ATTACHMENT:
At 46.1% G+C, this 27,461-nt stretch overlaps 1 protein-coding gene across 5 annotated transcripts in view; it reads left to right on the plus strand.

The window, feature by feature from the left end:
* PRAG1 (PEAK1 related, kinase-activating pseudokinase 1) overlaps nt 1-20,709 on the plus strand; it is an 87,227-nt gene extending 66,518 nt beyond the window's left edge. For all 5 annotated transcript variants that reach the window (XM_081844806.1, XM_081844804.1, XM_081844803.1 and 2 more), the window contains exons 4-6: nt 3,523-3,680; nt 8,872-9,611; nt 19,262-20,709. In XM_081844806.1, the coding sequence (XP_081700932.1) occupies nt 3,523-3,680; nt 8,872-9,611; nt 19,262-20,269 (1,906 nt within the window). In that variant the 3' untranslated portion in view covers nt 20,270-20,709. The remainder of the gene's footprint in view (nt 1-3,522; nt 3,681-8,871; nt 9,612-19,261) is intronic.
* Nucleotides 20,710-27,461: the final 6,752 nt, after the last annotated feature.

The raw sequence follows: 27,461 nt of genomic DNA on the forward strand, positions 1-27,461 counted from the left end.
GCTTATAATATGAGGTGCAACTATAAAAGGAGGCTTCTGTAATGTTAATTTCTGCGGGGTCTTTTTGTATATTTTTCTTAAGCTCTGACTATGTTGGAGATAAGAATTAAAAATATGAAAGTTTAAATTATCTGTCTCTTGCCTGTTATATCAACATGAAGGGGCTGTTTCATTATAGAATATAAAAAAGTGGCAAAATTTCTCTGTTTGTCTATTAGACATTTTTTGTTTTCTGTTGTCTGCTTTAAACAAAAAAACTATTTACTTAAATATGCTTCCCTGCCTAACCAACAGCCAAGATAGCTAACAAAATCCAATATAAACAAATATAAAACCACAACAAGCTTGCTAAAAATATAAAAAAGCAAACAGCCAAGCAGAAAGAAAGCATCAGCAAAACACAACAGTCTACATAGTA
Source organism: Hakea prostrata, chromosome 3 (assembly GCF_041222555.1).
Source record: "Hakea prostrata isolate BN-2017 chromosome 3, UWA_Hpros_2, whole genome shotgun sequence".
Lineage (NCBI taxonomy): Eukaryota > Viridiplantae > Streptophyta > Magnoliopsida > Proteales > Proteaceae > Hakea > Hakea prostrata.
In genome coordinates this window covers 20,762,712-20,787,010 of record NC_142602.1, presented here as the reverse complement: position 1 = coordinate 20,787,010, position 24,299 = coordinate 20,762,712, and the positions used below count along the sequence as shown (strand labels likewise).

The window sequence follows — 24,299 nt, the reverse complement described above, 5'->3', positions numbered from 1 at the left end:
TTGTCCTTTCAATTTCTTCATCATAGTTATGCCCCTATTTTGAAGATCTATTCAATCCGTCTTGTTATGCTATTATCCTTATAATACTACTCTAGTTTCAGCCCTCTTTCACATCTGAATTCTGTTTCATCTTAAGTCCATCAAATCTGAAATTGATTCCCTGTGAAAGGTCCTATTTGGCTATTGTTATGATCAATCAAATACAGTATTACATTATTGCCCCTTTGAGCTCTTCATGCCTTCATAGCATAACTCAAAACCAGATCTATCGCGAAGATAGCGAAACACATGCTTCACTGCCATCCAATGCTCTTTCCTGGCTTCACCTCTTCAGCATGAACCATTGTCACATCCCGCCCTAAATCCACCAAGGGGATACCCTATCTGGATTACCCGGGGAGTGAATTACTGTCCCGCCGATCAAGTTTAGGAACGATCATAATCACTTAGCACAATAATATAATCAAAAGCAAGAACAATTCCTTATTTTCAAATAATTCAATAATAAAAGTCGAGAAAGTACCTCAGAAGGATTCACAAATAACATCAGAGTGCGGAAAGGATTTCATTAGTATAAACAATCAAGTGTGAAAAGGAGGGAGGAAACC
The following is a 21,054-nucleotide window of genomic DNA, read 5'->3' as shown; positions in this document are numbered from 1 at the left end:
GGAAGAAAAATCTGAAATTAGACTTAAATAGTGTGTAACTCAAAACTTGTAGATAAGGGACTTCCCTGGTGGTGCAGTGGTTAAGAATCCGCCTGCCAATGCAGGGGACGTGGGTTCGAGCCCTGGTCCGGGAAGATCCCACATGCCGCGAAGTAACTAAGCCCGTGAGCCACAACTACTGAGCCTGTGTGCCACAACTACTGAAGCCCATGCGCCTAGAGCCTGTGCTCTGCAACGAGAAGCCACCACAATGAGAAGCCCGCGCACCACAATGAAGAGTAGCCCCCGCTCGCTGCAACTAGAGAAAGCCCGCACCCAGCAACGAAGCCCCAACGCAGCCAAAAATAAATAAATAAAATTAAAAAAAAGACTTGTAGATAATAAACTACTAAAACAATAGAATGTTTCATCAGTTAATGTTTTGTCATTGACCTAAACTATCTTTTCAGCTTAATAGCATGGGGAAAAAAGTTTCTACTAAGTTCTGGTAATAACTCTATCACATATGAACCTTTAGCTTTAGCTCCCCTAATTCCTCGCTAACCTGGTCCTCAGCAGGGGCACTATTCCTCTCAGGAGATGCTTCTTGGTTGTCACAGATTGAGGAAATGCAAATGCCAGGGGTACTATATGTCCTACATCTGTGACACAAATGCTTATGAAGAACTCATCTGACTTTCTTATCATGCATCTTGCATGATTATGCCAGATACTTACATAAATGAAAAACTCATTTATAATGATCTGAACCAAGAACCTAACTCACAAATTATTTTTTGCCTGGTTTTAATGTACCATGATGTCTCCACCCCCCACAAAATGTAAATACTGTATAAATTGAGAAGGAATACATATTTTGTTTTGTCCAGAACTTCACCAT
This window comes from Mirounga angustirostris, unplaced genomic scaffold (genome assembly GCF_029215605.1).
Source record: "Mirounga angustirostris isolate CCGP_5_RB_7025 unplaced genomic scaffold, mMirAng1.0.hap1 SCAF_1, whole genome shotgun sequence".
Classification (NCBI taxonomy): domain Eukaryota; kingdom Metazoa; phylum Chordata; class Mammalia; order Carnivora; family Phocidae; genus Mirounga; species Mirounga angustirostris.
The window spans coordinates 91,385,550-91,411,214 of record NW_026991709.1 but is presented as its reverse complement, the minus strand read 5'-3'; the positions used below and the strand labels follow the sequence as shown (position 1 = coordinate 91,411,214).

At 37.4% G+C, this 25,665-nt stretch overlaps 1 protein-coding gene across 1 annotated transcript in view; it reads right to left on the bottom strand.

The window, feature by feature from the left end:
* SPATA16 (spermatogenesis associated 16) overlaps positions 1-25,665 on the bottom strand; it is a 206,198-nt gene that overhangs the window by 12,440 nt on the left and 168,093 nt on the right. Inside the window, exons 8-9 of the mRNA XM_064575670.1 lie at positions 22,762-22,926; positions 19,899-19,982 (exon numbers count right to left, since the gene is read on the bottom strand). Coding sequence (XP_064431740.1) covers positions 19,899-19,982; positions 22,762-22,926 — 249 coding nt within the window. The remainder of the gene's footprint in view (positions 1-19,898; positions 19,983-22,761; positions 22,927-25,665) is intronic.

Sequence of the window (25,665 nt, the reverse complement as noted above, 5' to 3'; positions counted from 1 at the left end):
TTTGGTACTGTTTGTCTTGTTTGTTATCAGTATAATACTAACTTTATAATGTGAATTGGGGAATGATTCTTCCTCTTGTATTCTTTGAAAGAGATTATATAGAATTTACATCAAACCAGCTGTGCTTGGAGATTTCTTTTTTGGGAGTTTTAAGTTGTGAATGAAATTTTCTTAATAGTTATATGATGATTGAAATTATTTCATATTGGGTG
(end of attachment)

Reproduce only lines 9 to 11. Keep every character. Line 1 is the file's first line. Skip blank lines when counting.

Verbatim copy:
Lineage (NCBI taxonomy): Eukaryota > Viridiplantae > Streptophyta > Magnoliopsida > Proteales > Proteaceae > Hakea > Hakea prostrata.
In genome coordinates this window covers 20,762,712-20,787,010 of record NC_142602.1, presented here as the reverse complement: position 1 = coordinate 20,787,010, position 24,299 = coordinate 20,762,712, and the positions used below count along the sequence as shown (strand labels likewise).

The window sequence follows — 24,299 nt, the reverse complement described above, 5'->3', positions numbered from 1 at the left end: